One of the memes going around these days is the idea of "the business." "Software engineering is about serving the business." "I don't know, let's see what the business wants." It's a contrast point: engineering is the people sitting in the darkness producing product; and the business is people who know what should be done and who bring in the revenue.
Now, I hear a bunch of you protesting that engineering isn't monolithic. We have developers and testers and operations people and managers! Guess what? The business isn't monolithic, either. You can't actually ask "the business" for advice. You can't expect guidance from "the business." You can get guidance from sales, or from marketing. You can get your paycheck from finance or HR (yes, please!). You can tell upper management that there is risk in some area.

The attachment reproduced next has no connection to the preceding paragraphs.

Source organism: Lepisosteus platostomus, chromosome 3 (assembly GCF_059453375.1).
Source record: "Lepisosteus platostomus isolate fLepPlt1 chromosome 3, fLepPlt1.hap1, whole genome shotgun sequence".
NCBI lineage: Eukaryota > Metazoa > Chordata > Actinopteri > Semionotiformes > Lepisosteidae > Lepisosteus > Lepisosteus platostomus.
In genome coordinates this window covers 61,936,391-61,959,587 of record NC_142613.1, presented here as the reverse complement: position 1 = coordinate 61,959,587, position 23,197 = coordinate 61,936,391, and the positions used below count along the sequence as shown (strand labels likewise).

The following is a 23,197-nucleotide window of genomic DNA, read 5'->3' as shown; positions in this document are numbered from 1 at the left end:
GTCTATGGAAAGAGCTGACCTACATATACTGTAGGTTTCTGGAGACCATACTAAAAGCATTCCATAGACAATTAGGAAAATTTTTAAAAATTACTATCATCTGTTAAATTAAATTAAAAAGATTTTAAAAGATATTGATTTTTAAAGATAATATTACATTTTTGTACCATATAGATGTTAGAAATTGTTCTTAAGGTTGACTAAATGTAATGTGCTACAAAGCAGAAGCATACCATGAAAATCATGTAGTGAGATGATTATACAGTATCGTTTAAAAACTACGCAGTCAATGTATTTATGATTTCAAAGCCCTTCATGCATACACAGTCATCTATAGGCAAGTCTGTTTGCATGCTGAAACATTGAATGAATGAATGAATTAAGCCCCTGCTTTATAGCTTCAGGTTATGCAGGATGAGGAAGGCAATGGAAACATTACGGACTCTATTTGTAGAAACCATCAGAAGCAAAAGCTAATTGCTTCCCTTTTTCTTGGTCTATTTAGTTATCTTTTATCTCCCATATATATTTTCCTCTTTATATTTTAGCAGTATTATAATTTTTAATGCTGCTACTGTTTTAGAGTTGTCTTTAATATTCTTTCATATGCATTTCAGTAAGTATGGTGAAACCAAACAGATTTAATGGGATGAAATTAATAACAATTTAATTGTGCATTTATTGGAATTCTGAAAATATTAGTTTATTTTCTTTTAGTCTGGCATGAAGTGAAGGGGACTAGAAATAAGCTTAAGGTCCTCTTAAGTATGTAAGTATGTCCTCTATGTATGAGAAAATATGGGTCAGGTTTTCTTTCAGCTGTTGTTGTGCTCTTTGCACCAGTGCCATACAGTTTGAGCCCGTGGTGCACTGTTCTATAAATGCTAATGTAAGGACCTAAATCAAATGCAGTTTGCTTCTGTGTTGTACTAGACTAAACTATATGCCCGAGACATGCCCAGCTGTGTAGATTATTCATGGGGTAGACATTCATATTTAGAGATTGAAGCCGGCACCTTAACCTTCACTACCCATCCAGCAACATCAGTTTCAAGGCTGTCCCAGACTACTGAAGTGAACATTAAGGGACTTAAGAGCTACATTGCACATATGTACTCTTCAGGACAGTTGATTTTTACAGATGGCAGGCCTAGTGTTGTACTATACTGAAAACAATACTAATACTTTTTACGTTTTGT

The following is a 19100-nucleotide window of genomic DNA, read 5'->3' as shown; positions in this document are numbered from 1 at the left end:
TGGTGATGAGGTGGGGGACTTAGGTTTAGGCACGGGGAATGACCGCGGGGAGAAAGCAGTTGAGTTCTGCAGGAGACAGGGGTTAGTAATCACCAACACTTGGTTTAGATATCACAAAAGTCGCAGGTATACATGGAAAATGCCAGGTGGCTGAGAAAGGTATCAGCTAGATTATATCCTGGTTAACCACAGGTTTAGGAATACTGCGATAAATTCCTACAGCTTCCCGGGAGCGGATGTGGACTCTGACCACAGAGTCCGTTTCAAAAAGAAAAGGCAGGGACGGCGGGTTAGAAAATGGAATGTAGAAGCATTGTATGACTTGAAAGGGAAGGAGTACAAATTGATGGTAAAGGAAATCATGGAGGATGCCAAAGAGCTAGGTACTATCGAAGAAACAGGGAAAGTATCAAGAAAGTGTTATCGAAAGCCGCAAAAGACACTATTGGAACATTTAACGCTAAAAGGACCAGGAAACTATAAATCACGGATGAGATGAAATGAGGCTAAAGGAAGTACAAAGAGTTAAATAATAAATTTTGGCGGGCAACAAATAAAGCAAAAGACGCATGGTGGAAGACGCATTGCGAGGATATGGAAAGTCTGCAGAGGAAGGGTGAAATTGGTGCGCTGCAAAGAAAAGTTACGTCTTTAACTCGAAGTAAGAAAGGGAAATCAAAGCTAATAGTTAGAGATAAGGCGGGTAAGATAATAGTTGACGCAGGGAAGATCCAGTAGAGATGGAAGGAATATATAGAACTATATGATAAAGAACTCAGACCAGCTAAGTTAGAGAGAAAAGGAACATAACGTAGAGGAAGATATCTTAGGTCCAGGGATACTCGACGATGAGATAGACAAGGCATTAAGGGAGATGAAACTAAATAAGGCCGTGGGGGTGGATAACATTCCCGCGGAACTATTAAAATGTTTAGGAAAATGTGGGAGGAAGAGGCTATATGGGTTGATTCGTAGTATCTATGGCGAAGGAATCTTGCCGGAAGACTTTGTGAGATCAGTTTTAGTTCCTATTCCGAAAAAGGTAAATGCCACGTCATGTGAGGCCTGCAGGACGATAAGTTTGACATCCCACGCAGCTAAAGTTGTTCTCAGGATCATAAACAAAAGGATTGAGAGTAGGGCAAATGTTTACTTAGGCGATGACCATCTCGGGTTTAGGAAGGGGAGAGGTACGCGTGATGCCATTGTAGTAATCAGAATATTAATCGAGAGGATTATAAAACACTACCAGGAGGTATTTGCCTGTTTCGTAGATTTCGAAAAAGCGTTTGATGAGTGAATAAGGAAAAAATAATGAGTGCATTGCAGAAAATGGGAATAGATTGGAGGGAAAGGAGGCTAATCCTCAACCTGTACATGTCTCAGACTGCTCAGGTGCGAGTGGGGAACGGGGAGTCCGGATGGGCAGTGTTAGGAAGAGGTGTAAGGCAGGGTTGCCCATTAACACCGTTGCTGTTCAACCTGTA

So what do we really mean when we say that engineering serves the business?
We mean that the company isn't about software, even if it's a software company. The company is about producing revenue by providing a product or solution that fills a market need.
Everything we do is ultimately pointed toward that goal. And that goal is driven not by engineering but by the people who understand the market need and the benefits that our solution provides to fill that need. That means marketing and sales - people who are out there looking at the market and talking to customers - are the ones who directly achieve the company's goal. Engineering's job is to actually build the product or solution. And in that sense, engineering should be listening to other parts of the company.
We're just starting to see a wave of thought in engineering about working effectively with the rest of the company. For now, we can call that "the business." But keep in mind the ultimate goal: fill a need and make some money doing it. Listen to and work with the people who know how to achieve that goal - engineering will be better for it.